The latest phase 0 & 1 proposal addresses a number of the concerns posted within the writeup, State Providers, Relayers - Bring Back the Mempool. In the new proposal, validators, EEs and block producers may transfer ETH between shards within a 1 block latency. This behavior is enshrined and gives a block producer the ability to deterministically run a transaction and confirm payment without having to trust the mechanics of an EE. For a more detailed description, read the “basic operating system” section in the proposal.
Comparison to Eth 1.x Research
The Eth1.x research group is actively working on transitioning eth1 into a stateless model. However, in the current transition, the miner (analogue to a block producer) holds the account state. In eth2, the block producers and validators would not be assumed to hold state. This difference introduces a number of questions around the stateless mechanics of eth2 that we do not have to think about currently within the effort around the eth1 stateless transition. Eventually, eth1 will likely transition to a model where the miners are not assumed to be stateful. This would need to occur before the eth1 -> eth2 switchover.
Current Open Questions
- In eth1, transactions are of course propagated through a mempool. In eth2, alternate models could be explored since the block producer is predictable, although there are benefits to pursuing a mempool model from eth1. In a unicast model, the system is highly susceptible to DoS attacks. Is a mempool the right direction?
- Validators may likely keep some popular segments of the state tree and have basic cacheing capabilities on top of what is provided by cacheing through the EE layer, described here. There could be incentives or economic benefits to doing this depending on how state provider incentives operate. An analysis on this piece could be interesting.
- If a mempool is used, it will need to actively refresh its witnesses (stale transactions) as it prepares transactions for each block. This means EEs need to be deployed with a refresh script and we should benchmark this approach. Also, the mempool will need to refresh witnesses for multiple accumulators since it would support transactions for multiple EEs.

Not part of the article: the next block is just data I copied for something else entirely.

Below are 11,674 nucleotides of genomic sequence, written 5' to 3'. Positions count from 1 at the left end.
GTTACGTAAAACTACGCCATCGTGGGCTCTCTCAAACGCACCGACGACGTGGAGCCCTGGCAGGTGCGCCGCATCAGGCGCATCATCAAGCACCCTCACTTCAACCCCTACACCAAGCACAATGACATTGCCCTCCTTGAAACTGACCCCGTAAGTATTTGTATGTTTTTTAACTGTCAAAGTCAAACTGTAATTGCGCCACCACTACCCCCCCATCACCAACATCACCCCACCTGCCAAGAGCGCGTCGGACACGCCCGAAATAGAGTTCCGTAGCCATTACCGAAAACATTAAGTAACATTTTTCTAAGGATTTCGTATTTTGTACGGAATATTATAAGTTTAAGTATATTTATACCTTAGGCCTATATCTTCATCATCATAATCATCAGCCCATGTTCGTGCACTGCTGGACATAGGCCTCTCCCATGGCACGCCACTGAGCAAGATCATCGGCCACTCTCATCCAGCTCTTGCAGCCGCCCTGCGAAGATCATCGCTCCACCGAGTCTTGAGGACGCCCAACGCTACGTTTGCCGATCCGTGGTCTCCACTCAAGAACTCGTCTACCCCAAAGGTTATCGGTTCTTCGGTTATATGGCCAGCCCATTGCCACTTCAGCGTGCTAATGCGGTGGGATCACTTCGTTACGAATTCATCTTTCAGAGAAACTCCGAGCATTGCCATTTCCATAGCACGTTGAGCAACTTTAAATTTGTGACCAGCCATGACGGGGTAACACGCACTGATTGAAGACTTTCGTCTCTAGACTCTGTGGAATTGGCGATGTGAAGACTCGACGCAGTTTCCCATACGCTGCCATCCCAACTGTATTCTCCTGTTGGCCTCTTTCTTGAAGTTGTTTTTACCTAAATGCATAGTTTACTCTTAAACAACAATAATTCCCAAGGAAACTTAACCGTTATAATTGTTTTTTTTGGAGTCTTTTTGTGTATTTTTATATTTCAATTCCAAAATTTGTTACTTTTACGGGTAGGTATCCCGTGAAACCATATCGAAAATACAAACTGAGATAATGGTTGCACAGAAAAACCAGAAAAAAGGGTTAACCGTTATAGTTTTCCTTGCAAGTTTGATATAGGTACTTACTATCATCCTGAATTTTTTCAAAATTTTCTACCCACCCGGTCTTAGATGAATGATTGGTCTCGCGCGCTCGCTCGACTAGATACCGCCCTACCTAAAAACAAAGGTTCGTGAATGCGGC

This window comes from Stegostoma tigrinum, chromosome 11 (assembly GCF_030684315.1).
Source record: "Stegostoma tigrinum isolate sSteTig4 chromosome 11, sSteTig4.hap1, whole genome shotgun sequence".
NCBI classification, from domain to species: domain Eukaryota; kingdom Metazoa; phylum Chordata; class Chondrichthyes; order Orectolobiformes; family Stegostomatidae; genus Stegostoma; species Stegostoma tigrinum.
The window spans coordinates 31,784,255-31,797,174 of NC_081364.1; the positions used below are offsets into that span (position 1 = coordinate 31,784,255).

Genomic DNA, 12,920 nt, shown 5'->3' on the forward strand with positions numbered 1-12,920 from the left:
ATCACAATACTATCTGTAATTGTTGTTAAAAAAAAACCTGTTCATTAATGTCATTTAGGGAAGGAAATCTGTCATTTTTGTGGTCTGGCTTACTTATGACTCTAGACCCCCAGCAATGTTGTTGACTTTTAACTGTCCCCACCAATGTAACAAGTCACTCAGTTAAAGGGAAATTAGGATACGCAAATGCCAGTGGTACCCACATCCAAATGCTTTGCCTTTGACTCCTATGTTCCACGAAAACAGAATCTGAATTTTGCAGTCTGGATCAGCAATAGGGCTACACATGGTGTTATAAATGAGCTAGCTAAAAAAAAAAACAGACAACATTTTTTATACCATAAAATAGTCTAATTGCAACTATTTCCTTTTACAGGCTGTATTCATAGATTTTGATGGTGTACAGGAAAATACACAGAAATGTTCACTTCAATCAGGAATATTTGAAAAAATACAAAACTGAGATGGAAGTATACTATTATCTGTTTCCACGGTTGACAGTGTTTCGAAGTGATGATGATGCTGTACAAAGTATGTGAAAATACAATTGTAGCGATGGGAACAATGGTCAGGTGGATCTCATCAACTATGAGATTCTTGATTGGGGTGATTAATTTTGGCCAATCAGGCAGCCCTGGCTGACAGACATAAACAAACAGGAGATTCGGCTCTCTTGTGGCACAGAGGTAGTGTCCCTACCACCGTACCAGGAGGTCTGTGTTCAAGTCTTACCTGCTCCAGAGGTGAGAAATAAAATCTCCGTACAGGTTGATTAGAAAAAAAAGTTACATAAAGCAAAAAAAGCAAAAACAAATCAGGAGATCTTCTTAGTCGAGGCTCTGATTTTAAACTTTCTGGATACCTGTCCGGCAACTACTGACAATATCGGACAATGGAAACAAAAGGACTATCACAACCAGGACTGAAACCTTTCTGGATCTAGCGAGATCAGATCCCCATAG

- Prior to preparing a block, the block producer will need to access a merge function from each EE it includes a transaction for. This merge function will give the instructions on merging the individual transaction proofs into a multiproof. We should also look at the mechanics of this script which would likely need to be deployed alongside a new EE.
- Should transactions from state providers (or the network) already be packaged in a multiproof? Would prepackaged multiproofs from state providers prevent block producers from taking standalone transactions due to additional complexities? Could this still skew towards some centralized behaviors as described in State Providers, Relayers - Bring Back the Mempool
- Do we foresee issues around bombs? As an example, how do we manage witnesses that go extremely deep and take a non-significant amount of execution time only to fail near the end as it is missing access to a particular region of state. We cannot charge the user in this case since it may not be malicious. If a contract dynamically accesses an account, then a prior transaction in the block may change the account it accesses. In this case, the transaction would no longer contain its needed witness. Distinguishing malicious behavior is quite difficult in cases such as this. This makes the mempool highly susceptible to a DoS attack.
- Miners are incentivized to choose transactions where the accounts are close to each other within the state tree (therefore decreasing the overall size of the multiproof). They are also likely incentivized to prioritize accounts which are frequently used. Do we see any issues or concerns with this?
- How do we price a user for their witness data when multiple transactions use the same witness in a multiproof. For example, if 3 transactions share the same witness, does the price get split in 3?
Questions Around State Provider Incentives
- What is the best material currently on state provider or light client server incentives?
- Do we open a network of payment channels to provide micropayments to state providers or light client servers? @vbuterin originally brought up the state channel approach here
- If a developer is running local tooling such as ethers or web3.js, is it strange that the developer should be charged for test runs? How about estimating gas in a wallet?
- What is the viability of this payment network? Has anyone evaluated how this would look in practice? This would be a fairly large operation and we should be thinking about this soon.
- Since there is friction opening or switching between payment channels, will we skew towards a couple wallets/providers owning this due to network effects therefore solidifying services like infura as a centralized party?
There remains a number of open questions around stateless networks in eth2 - in addition to what the eth1.x group is investigating. It would be valuable to get more involvement and more eyes/criticism on these pieces.